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Applicability of TYPE_USE annotations to class declarations [working decision: no] #7

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dzharkov opened this issue Nov 26, 2018 · 26 comments
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design An issue that is resolved by making a decision, about whether and how something should work. needs-decision-before-jar-1.0 Issues needing a finalized decision for the 1.0 jar release nullness For issues specific to nullness analysis.
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@dzharkov
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The question was initially raised by @amaembo:

TYPE_USE annotation can be applied to class declaration. Does @nullable class X{} make sense?

@dzharkov
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Comments from the document:

[@abreslav] I think such things should be reported as errors by the checker, unless we find a good meaning for them

@kevinb9n
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Agree with Andrey.

@kevinb9n kevinb9n added the nullness For issues specific to nullness analysis. label Nov 26, 2018
@kevin1e100
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So noted

@wmdietlGC
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TYPE_USE allows annotations to appear on a class declaration.
This is useful to specify classes that should not be allowed to be @Nullable, for example, java.util.Optional should never be used as @Nullable Optional.
This can be achieved with the following declaration:

@NotNull
class Optional<T> {...}

If nothing is specified, all class declarations are @Nullable, allowing @Nullable uses. Explicit uses of @Nullable should be forbidden.

This goes well together with @NotNullByDefault, as e.g. parameter types are @NotNull by default. With @NullableByDefault and the above Optional declaration, all uses of Optional would need to be annotated @NotNull explicitly.

Should we define this semantic or keep this for a future extension?

@cushon
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cushon commented Jan 10, 2019

java.util.Optional should never be used as @Nullable Optional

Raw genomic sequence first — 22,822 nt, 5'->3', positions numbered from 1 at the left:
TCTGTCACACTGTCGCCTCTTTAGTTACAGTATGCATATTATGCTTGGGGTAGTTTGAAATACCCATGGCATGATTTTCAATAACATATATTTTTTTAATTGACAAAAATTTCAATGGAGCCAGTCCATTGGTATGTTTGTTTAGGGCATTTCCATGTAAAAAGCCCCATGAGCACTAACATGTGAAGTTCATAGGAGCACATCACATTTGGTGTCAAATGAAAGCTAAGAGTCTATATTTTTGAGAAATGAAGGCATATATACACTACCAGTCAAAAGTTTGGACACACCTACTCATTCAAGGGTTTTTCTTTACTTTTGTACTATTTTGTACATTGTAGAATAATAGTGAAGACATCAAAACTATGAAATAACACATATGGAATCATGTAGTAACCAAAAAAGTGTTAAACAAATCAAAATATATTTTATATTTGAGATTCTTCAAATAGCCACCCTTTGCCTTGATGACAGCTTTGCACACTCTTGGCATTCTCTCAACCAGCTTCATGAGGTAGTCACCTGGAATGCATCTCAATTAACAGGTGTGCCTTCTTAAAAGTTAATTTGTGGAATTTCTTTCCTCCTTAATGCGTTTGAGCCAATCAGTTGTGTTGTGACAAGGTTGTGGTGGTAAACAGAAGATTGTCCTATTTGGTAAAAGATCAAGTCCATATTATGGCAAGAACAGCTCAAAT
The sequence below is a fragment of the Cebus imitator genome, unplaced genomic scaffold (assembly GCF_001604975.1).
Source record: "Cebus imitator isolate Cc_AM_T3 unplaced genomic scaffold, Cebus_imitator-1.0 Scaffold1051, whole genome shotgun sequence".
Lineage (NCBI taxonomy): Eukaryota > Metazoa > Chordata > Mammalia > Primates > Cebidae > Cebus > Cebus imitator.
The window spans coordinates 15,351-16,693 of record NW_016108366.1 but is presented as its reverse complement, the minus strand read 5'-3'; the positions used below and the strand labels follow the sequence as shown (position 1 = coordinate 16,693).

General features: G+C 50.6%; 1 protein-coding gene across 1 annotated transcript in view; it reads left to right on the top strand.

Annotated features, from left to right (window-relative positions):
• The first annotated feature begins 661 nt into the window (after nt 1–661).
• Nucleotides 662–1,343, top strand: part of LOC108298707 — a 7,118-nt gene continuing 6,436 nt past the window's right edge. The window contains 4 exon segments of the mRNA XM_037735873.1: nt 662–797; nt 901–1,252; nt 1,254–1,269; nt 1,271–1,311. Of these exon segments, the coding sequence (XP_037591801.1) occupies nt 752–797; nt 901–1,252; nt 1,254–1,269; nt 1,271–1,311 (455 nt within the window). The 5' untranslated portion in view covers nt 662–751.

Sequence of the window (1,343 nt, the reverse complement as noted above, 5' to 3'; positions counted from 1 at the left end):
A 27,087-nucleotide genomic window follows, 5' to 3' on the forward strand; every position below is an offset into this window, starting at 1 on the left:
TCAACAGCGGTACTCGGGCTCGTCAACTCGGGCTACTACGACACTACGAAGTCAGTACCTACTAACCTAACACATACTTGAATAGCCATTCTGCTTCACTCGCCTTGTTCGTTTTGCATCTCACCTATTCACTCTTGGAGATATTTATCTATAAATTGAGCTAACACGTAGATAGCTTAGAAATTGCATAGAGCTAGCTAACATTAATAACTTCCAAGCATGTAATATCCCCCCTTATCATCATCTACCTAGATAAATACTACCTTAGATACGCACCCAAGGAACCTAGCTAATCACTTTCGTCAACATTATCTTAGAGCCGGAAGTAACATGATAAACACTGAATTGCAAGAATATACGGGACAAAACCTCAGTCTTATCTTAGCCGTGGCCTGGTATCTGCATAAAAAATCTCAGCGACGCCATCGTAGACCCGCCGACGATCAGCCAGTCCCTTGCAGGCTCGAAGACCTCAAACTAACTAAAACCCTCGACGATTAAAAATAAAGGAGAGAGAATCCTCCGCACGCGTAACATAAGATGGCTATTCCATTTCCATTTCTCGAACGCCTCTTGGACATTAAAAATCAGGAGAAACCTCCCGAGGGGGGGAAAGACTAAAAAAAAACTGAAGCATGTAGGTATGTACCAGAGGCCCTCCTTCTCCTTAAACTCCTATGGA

I don't think there's consensus on that: https://stackoverflow.com/questions/9561295/whats-the-point-of-guavas-optional-class#comment12143090_9561334

@wmdietlGC
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I think there are two questions:

  1. Do we think class declaration annotations are useful for anyone to enforce this property?
  2. Do we agree that we should use this for java.util.Optional? That is, are you a believer in @kevinb9n Optional rules or in Stuart Mark's.

Question 2 raises a more general issue: are we imagining standard CodeAnalysis specifications for the JDK? Eclipse, the Checker Framework, and other tools come with JDK specifications. Are we imagining a repository with agreed upon specifications?

@kevin1e100
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kevin1e100 commented Jan 10, 2019 via email

@kevinb9n
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I don't think there is any such thing as a class that should viewed as "never let this be nullable". As soon as you try to get that thing out of a Map, there you are.

@kevinb9n
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I claim it does not make sense for a class to try to constrain what kinds of nullability its type usages can have. The Map.get just mentioned example illustrates that nullability often has nothing to do with the specific type in question.

So, I believe our type-use annotations should all be disallowed to appear as type annotations.

(There is also the chance that they could be misconstrued as setting the default nullability for elements contained in the class.)

@kevinb9n
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I will acknowledge that Optional, collections, and enums that define an "unknown" constant are examples of cases where you might want to discourage nullable usages of their static type.

My leaning right now is that even if we want to assist in that kind of check, public class @NotNull Foo is not self-evident enough in its meaning. (One issue already mentioned is that it might be assumed to function like @DefaultNotNull.)

So I am still content to consider this closed for now.

@kevinb9n
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kevinb9n commented Jul 25, 2019

Another use case might be marking Void as always @Nullable, but I can't think of any other class that should ever do that (an empty enum? but pray tell why?), so it doesn't amount to a strong argument imho.

@cpovirk
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cpovirk commented Sep 21, 2020

(Aside: Marking Void as always @Nullable is done differently in CF. That's not to say that someone couldn't prefer to do it with a class-declaration annotation.)

@mernst asked about this in an earlier doc about our sample/test-data format.

I think there are a few levels to approach it on: